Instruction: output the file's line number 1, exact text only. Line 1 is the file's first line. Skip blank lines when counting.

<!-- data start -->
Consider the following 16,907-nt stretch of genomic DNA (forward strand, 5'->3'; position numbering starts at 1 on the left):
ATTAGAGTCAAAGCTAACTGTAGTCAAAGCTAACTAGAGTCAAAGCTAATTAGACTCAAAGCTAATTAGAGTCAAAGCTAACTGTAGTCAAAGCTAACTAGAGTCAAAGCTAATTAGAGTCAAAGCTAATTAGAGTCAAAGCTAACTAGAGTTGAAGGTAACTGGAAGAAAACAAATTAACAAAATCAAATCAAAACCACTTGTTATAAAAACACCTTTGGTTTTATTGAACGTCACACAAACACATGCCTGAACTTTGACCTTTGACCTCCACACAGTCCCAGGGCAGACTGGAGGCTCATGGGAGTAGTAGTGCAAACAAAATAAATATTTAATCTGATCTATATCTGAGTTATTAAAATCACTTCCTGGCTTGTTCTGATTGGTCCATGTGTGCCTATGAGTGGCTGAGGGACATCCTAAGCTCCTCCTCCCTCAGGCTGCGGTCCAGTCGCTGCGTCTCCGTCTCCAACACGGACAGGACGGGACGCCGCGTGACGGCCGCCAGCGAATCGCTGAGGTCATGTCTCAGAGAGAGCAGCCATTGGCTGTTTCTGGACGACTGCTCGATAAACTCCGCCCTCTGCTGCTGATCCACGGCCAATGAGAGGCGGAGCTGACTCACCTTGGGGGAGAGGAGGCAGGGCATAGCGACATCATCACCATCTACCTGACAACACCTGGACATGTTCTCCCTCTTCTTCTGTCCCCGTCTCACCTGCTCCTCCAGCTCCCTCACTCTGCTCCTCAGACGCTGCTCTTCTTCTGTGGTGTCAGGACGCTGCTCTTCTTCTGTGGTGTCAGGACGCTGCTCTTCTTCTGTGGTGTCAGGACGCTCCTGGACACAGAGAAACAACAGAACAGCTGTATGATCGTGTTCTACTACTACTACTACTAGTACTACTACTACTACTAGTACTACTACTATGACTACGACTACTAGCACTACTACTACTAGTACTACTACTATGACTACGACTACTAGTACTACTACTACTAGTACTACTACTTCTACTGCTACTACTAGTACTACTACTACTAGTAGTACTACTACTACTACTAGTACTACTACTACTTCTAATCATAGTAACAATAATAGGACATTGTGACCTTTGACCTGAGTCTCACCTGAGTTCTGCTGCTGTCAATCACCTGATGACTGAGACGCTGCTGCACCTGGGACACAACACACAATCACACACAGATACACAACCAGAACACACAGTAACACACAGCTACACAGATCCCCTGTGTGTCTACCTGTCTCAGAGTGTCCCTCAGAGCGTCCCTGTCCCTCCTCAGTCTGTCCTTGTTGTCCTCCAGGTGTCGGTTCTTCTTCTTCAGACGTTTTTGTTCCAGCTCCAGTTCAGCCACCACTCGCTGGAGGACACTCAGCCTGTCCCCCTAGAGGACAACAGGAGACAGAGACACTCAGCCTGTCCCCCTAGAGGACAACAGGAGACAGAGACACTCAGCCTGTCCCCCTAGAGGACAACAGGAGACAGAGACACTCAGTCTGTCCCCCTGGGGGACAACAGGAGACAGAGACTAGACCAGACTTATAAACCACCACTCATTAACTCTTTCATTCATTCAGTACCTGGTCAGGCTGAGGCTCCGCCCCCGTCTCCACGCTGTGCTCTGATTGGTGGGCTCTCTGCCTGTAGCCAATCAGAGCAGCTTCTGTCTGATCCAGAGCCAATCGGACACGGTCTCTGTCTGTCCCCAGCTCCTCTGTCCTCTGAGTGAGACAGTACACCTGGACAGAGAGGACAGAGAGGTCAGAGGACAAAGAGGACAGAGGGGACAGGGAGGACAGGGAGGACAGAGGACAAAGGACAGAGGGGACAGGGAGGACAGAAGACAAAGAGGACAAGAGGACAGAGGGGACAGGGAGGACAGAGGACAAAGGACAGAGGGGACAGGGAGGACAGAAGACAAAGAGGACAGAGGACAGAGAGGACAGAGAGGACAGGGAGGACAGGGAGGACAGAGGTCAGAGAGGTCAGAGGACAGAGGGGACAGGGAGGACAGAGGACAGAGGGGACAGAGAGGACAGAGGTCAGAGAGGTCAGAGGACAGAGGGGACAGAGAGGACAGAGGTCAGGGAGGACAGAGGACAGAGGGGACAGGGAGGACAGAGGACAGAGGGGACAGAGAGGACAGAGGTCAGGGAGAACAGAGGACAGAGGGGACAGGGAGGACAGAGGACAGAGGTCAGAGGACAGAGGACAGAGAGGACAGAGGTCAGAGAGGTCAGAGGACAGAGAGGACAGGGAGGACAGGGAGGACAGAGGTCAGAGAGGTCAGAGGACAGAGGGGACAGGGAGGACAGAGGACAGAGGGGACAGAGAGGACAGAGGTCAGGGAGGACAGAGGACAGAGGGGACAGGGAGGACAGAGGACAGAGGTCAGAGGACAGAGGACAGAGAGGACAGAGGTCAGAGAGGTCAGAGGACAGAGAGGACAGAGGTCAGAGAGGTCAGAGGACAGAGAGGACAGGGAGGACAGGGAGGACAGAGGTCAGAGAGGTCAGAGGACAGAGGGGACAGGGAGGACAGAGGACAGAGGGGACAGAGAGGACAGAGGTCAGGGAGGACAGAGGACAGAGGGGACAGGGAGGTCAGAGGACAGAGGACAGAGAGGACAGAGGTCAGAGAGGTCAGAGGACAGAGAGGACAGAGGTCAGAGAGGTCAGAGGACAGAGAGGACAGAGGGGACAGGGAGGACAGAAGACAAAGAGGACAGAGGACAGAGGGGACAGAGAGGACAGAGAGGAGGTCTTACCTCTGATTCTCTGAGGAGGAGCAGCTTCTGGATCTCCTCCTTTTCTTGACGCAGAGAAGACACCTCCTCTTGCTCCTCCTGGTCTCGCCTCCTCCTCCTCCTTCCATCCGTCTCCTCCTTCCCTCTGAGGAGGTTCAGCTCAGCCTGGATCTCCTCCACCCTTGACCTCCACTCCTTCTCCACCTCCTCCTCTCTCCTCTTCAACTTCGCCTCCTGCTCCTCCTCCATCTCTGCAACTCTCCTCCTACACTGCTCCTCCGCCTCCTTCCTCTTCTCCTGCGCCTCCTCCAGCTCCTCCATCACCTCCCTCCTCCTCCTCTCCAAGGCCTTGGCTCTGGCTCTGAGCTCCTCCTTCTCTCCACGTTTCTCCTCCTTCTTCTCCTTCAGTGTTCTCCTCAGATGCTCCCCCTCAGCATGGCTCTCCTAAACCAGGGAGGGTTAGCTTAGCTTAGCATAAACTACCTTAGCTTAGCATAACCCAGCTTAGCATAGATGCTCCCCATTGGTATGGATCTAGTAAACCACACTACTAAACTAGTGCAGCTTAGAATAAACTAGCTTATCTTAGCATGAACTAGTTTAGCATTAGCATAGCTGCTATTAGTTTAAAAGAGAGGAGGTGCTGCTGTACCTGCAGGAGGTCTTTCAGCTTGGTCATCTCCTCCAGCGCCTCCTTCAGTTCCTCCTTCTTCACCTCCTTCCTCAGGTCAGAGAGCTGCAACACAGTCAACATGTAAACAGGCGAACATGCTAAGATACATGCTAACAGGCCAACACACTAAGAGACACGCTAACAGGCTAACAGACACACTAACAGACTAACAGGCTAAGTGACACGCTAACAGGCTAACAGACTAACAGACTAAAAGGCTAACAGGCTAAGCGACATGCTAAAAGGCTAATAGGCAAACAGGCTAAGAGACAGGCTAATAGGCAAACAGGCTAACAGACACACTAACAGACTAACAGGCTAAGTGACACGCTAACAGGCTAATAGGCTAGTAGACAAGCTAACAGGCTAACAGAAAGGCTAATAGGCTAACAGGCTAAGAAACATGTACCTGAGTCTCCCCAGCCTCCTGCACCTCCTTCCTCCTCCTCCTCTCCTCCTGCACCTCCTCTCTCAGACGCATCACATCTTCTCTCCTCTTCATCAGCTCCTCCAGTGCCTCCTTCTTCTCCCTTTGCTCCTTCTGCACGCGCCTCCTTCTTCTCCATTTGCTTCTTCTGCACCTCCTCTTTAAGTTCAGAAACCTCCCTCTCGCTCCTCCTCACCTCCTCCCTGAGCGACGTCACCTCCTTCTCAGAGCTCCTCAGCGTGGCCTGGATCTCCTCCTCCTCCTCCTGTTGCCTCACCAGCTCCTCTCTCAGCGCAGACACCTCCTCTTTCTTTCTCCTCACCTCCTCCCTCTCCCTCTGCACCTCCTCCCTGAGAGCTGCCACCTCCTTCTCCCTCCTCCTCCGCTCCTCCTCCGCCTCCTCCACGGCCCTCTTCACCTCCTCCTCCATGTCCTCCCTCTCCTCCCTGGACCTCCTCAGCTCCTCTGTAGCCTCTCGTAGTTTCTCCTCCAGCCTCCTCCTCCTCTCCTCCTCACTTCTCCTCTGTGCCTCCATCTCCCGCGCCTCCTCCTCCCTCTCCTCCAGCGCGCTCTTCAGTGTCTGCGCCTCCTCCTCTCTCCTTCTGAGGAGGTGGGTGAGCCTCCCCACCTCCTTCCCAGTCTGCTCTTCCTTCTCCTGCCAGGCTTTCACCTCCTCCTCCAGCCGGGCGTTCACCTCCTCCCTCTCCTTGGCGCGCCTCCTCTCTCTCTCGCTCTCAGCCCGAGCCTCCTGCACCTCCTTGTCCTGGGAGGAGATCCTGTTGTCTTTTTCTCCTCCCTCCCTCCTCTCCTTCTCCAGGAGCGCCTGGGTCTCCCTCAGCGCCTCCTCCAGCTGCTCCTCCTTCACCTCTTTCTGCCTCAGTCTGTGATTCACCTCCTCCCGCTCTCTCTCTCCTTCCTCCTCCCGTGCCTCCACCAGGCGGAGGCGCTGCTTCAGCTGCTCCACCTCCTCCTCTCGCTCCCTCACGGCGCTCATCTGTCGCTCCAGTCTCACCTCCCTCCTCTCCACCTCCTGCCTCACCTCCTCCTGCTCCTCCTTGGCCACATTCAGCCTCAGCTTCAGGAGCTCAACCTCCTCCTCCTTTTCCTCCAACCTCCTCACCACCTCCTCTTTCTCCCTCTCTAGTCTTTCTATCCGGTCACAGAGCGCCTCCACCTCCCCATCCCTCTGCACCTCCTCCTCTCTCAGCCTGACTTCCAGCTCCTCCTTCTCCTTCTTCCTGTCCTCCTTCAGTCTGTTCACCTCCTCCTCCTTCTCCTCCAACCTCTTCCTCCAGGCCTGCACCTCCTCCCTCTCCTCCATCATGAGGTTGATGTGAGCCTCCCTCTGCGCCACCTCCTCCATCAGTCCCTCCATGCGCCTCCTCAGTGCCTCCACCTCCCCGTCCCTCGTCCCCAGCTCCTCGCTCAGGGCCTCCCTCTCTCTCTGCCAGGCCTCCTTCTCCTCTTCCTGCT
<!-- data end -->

Consider the following 16,907-nt stretch of genomic DNA (forward strand, 5'->3'; position numbering starts at 1 on the left):